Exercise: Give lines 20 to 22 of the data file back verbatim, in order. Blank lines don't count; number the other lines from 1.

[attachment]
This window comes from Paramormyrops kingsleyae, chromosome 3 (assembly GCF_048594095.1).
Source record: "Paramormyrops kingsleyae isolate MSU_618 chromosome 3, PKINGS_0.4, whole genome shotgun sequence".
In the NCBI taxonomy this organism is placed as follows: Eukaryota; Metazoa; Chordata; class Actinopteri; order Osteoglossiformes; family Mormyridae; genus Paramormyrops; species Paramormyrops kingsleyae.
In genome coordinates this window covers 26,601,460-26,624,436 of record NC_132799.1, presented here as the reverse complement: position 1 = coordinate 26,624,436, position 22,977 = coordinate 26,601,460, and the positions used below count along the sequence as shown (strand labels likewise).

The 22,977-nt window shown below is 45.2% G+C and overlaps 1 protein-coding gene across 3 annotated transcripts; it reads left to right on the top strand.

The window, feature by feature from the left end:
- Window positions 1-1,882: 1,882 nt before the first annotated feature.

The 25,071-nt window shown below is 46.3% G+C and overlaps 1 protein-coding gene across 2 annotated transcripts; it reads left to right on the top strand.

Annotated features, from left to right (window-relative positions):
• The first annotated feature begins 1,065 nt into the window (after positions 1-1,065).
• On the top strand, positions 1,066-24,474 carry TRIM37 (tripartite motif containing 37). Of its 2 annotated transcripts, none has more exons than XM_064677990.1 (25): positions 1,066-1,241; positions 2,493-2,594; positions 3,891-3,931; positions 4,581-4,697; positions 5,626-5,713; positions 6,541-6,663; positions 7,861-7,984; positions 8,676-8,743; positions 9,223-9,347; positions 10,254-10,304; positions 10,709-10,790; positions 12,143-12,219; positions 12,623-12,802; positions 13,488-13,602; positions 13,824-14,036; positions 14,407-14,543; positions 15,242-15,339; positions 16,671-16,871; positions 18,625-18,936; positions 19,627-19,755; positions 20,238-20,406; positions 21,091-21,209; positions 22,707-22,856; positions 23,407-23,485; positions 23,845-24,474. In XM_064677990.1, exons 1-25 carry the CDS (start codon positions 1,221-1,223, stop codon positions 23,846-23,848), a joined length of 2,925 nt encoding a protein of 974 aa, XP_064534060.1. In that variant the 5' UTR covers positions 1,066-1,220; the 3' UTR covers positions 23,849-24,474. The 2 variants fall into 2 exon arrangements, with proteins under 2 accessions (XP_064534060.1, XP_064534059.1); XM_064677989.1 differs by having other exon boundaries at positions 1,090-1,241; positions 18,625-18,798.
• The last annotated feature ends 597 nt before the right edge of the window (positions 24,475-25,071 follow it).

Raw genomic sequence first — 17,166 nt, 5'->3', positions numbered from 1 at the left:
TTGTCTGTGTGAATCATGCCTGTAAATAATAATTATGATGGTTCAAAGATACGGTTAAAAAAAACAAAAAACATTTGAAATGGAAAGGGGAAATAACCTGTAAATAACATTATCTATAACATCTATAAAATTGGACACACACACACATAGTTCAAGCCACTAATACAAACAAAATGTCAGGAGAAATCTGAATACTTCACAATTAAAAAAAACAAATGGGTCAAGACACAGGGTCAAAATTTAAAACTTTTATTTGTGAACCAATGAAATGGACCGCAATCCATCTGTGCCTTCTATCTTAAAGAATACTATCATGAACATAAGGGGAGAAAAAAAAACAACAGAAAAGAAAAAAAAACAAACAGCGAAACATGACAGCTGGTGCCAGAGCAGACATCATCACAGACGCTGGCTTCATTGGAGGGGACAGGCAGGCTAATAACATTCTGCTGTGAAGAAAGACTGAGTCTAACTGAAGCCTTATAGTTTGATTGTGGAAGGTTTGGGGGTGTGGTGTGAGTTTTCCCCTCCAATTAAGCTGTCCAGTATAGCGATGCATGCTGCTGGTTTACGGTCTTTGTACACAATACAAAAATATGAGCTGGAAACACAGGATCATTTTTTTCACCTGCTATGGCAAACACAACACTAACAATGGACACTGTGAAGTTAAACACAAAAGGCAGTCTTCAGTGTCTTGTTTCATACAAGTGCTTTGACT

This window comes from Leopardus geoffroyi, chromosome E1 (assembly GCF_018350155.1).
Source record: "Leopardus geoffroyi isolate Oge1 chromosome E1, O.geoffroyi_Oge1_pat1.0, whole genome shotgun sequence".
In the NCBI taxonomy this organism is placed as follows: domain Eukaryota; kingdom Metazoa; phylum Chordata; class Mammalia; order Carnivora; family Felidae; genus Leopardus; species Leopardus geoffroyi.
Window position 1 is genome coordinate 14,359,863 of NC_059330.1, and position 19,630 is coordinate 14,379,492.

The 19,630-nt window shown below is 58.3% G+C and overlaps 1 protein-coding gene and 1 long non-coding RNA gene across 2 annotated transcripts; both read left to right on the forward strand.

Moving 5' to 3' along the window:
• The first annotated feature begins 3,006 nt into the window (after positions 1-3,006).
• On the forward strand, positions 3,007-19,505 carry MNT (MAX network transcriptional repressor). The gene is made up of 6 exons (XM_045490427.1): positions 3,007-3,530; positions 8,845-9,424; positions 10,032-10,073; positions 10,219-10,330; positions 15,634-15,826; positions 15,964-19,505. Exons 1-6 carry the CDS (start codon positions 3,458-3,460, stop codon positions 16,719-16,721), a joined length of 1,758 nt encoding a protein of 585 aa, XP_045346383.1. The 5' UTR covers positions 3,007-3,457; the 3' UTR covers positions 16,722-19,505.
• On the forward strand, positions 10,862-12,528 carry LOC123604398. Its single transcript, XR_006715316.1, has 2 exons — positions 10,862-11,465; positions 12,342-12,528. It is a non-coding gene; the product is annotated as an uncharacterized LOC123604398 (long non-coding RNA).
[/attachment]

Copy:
Moving 5' to 3' along the window:
• The first annotated feature begins 3,006 nt into the window (after positions 1-3,006).
• On the forward strand, positions 3,007-19,505 carry MNT (MAX network transcriptional repressor). The gene is made up of 6 exons (XM_045490427.1): positions 3,007-3,530; positions 8,845-9,424; positions 10,032-10,073; positions 10,219-10,330; positions 15,634-15,826; positions 15,964-19,505. Exons 1-6 carry the CDS (start codon positions 3,458-3,460, stop codon positions 16,719-16,721), a joined length of 1,758 nt encoding a protein of 585 aa, XP_045346383.1. The 5' UTR covers positions 3,007-3,457; the 3' UTR covers positions 16,722-19,505.